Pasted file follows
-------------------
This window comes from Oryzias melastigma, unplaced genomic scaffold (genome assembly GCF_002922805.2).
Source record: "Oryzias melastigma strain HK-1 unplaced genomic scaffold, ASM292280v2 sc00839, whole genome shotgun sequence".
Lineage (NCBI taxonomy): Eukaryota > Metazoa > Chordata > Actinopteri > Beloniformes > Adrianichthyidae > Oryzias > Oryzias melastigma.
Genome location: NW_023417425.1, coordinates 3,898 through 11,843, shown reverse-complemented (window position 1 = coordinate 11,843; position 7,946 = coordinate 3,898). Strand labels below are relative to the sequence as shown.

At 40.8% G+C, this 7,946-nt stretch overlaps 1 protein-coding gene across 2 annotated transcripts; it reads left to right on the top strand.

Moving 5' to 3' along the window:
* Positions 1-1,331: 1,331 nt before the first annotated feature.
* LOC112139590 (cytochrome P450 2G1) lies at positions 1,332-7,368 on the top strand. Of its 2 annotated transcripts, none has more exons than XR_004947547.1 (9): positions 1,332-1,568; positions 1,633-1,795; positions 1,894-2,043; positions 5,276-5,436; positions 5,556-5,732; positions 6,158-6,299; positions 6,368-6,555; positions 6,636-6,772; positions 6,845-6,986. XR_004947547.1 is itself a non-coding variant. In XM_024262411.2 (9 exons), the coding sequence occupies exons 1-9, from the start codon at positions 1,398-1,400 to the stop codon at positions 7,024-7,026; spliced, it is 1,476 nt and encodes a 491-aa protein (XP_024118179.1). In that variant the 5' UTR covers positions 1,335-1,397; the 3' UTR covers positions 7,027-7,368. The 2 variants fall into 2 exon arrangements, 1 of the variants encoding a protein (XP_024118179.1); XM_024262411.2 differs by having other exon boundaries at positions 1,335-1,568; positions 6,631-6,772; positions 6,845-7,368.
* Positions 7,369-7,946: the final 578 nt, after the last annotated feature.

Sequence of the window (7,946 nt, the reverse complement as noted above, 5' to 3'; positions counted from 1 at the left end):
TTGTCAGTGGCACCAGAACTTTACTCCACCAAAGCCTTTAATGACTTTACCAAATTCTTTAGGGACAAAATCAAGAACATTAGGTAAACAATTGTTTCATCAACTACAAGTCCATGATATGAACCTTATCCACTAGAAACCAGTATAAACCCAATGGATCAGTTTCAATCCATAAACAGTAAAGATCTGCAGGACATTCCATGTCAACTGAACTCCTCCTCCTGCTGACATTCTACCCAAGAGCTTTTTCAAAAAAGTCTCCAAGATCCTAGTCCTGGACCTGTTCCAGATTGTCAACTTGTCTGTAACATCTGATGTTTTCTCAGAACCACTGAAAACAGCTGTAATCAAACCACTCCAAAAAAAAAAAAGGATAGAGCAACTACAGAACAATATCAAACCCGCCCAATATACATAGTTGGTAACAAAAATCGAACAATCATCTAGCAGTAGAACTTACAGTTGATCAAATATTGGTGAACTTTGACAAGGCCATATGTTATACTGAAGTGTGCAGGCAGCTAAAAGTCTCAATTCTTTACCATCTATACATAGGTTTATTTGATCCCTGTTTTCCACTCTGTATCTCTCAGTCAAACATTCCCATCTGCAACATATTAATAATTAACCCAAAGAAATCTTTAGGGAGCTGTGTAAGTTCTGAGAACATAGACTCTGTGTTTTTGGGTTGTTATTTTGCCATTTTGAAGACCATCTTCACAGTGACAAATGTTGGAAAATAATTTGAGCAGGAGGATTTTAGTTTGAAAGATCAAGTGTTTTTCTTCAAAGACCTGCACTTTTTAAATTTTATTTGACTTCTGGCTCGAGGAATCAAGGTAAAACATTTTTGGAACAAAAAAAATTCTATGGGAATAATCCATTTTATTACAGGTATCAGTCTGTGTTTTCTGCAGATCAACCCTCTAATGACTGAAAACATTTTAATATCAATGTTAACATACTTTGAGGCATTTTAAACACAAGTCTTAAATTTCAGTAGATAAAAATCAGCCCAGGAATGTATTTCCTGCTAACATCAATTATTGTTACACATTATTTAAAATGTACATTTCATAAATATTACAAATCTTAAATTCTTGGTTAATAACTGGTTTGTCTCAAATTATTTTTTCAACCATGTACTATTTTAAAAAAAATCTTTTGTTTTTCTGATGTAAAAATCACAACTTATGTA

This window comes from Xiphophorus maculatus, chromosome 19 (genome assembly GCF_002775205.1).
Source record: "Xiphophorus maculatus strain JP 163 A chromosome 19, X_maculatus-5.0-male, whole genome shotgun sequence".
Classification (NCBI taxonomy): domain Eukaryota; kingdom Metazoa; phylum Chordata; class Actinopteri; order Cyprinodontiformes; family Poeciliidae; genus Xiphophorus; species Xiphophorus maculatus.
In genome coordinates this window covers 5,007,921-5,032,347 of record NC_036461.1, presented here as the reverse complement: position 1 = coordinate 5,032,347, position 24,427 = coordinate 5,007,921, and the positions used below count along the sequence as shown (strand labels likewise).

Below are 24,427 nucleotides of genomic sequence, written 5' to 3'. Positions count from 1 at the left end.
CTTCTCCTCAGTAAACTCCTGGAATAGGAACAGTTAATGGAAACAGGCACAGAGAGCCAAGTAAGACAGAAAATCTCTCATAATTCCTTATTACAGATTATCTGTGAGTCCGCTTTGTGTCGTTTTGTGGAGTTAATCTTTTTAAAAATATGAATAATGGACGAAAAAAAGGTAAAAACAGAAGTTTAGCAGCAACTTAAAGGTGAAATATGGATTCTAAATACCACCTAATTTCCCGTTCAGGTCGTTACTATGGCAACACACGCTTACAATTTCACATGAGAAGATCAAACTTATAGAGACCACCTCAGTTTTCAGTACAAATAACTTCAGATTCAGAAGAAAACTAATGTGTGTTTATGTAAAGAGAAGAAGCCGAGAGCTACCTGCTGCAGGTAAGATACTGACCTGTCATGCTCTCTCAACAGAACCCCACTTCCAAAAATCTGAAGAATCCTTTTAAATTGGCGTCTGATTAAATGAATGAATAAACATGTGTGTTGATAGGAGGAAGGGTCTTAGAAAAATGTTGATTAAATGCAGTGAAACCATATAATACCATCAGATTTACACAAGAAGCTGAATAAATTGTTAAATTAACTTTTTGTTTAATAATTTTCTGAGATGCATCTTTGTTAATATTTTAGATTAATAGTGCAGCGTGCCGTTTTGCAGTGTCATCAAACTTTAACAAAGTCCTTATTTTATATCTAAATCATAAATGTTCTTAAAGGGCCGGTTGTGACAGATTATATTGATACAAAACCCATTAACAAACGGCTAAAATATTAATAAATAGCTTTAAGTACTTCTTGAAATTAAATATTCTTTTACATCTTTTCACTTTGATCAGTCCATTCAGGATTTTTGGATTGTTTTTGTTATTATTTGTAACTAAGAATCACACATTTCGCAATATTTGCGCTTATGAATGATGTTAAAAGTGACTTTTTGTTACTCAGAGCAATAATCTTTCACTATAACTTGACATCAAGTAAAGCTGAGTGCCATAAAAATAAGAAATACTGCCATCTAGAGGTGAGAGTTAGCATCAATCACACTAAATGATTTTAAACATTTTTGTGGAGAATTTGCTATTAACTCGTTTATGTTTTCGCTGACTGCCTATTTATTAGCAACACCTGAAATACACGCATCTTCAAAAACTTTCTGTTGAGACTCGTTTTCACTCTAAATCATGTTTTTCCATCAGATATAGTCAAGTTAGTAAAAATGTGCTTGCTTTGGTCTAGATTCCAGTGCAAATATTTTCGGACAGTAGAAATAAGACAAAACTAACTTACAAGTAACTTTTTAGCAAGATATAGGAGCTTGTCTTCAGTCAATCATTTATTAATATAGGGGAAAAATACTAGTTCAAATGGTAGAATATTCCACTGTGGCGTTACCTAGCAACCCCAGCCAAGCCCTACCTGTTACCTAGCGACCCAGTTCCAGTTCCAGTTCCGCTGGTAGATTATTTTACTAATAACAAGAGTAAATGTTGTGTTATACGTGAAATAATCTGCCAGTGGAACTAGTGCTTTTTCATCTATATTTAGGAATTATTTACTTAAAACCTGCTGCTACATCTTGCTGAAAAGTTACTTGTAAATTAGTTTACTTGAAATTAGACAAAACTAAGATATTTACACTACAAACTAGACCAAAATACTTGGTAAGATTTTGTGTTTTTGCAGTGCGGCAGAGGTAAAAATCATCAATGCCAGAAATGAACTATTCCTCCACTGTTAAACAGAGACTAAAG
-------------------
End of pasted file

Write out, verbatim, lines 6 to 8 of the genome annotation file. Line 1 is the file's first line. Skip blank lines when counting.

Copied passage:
Moving 5' to 3' along the window:
* Positions 1-1,331: 1,331 nt before the first annotated feature.
* LOC112139590 (cytochrome P450 2G1) lies at positions 1,332-7,368 on the top strand. Of its 2 annotated transcripts, none has more exons than XR_004947547.1 (9): positions 1,332-1,568; positions 1,633-1,795; positions 1,894-2,043; positions 5,276-5,436; positions 5,556-5,732; positions 6,158-6,299; positions 6,368-6,555; positions 6,636-6,772; positions 6,845-6,986. XR_004947547.1 is itself a non-coding variant. In XM_024262411.2 (9 exons), the coding sequence occupies exons 1-9, from the start codon at positions 1,398-1,400 to the stop codon at positions 7,024-7,026; spliced, it is 1,476 nt and encodes a 491-aa protein (XP_024118179.1). In that variant the 5' UTR covers positions 1,335-1,397; the 3' UTR covers positions 7,027-7,368. The 2 variants fall into 2 exon arrangements, 1 of the variants encoding a protein (XP_024118179.1); XM_024262411.2 differs by having other exon boundaries at positions 1,335-1,568; positions 6,631-6,772; positions 6,845-7,368.